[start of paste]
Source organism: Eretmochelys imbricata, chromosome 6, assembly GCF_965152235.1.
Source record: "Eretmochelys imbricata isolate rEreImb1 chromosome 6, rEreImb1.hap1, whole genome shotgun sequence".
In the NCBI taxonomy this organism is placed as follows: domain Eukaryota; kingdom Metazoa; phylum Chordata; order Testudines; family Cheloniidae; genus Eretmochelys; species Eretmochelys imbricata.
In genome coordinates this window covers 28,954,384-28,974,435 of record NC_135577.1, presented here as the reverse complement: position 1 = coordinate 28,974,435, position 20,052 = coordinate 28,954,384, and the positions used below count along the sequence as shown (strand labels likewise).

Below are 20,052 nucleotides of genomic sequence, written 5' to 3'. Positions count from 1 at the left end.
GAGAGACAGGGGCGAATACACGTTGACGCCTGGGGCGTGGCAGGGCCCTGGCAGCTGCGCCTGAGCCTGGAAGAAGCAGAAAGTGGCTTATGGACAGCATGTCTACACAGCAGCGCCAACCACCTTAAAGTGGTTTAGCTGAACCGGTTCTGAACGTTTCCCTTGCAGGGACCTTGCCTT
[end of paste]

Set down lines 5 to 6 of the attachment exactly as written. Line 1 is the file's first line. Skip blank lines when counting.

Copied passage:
Below are 20,052 nucleotides of genomic sequence, written 5' to 3'. Positions count from 1 at the left end.
GAGAGACAGGGGCGAATACACGTTGACGCCTGGGGCGTGGCAGGGCCCTGGCAGCTGCGCCTGAGCCTGGAAGAAGCAGAAAGTGGCTTATGGACAGCATGTCTACACAGCAGCGCCAACCACCTTAAAGTGGTTTAGCTGAACCGGTTCTGAACGTTTCCCTTGCAGGGACCTTGCCTT